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Have you noticed that you are eating more while being stuck at home due to Covid-19
and social distancing? Why is this happening?
Nashville, Ark. – Have you noticed that you are eating more while being stuck at home
due to Covid-19 and social distancing? I have heard from more than one person they
need to stop working from home and return to work in order to get back on track. Why
is this happening? Stress and boredom do play a role, but there may be more to it.
Dr. Brian Wansink, a professor at Cornell University, suggests it may
be “mindless eating”, a phrase he developed. Wansink’s research indicated that subtle
factors – a container’s size or shape or an item’s wording on a menu or label, for
example, influence people, causing them to mindlessly overeat, eating more than a
normal serving size.
According to Wansink’s research, a person makes hundreds of food-related
decisions each day and is unaware of nearly all of them. These decisions include basic
questions such as having breakfast or skipping it and finishing something or saving
it for later. Mindless eating can lead you to eat more than you think you’re eating.
Wansink goes on to say mindless eaters fall into many “diet danger zones”
which lead to overeating. These tendencies can be curbed by making small changes.
Here are some of the common danger zones and solutions for overcoming them:
Mindful Solutions: Use smaller plates and taller glasses to reduce portions. Slow down the eating pace.
Pre-plate food and leave a few bites on the plate. Adopt the half-plate rule, where
half the plate is vegetables. Eat fruit for dessert.
Mindful Solutions: Put snacks away. Place them in the back of the pantry, fridge, or freezer so you
don’t see them every time you open the door. Place a bowl of fruit on the counter,
so you do see it. Studies show people are more likely to choose a food item that is
easily accessible. Eat only at the table. Put the candy dish away.
Mindful Solutions: Divide the amount in half and plan on eating part of the meal now and saving the
rest for lunch the next day. Drink water instead of ordering a drink.
Mindful Solutions: Avoid having food next to where you are working. Turn off the computer when it is
lunch time or stop the car while eating. Chew gum to stave off boredom or stress.
Replace sodas with water.
When we have easy access to food, we are tempted to eat it. Making food more visible
makes people think about it when they see it, increasing snacking and adding a couple
hundred calories each day. That may not sound like much but adding barely a hundred
calories a day can lead to over 10 pounds of extra weight in a year.
Pay attention to your body when eating and stop when you are no longer hungry, not
until you are full. Start with small changes. By making just three 100-calorie reductions
in eating each day, you will lose weight. Write down those reductions and keep a list.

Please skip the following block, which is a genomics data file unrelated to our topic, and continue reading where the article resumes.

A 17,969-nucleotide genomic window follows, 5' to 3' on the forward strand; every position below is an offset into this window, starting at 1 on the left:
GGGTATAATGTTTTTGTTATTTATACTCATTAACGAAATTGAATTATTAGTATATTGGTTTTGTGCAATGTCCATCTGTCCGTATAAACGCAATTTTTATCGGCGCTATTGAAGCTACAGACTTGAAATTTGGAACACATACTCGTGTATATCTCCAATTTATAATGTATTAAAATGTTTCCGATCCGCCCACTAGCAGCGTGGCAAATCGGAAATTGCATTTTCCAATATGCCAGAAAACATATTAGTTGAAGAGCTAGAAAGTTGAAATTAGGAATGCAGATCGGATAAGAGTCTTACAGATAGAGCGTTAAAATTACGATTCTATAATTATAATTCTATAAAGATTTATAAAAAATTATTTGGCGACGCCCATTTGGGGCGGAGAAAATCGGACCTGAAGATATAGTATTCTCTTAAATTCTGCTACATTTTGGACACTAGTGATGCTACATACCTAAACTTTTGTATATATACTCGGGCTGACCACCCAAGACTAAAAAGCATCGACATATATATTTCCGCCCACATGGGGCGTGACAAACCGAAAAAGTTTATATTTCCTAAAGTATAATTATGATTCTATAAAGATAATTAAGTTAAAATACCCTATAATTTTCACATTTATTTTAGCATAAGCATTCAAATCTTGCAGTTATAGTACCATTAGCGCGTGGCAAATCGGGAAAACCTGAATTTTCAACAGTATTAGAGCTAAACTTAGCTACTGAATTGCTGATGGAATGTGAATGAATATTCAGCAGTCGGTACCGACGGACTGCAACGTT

Accountability plays a huge role in weight reduction.
Become a mindful eater, not a mindless eater. For more information on eating healthy,
contact the Howard County Extension Office at 870-845-7517. The Cooperative Extension
Service is part of the University of Arkansas Division of Agriculture.
This recipe is a great to make with your family. They taste great! I like to use white
chocolate chips and craisins. Do not overbake them!
1 cup whole wheat flour
1 teaspoon baking powder
½ teaspoon baking soda
½ teaspoon cinnamon
¾ cup packed brown sugar
½ cup applesauce
2 tablespoons oil (canola or vegetable)
1 ½ cups oats
½ cup coconut, dried fruit, chopped nuts or white chocolate chips, optional
Makes 30 cookies. Serving size: 1 cookie.
Nutritional Information Per Serving: Calories 60, Total Fat 1.5g (Saturated Fat 0g,
Trans Fat 0g), Cholesterol 5mg, Sodium 40mg, Total Carbohydrate 12g (Dietary Fiber
1g, Total Sugars 6g), Protein 1g, Vitamin D 0mcg, Calcium 16mg, Iron 0mg, Potassium
By Jean Ince County Extension Agent - Staff ChairThe Cooperative Extension ServiceU of A System Division of Agriculture
Media Contact: Jean Ince County Extension Agent - Staff Chair U of A Division of Agriculture Cooperative Extension Service 421 N. Main St, Nashville AR 71852 (870) 845-7517 email@example.com
The Arkansas Cooperative Extension Service is an equal opportunity/equal access/affirmative
action institution. If you require a reasonable accommodation to participate or need
materials in another format, please contact your County Extension office (or other
appropriate office) as soon as possible. Dial 711 for Arkansas Relay. The University of Arkansas System Division of Agriculture offers all its Extension
and Research programs and services without regard to race, color, sex, gender identity,
sexual orientation, national origin, religion, age, disability, marital or veteran
status, genetic information, or any other legally protected status, and is an Affirmative
Action/Equal Opportunity Employer.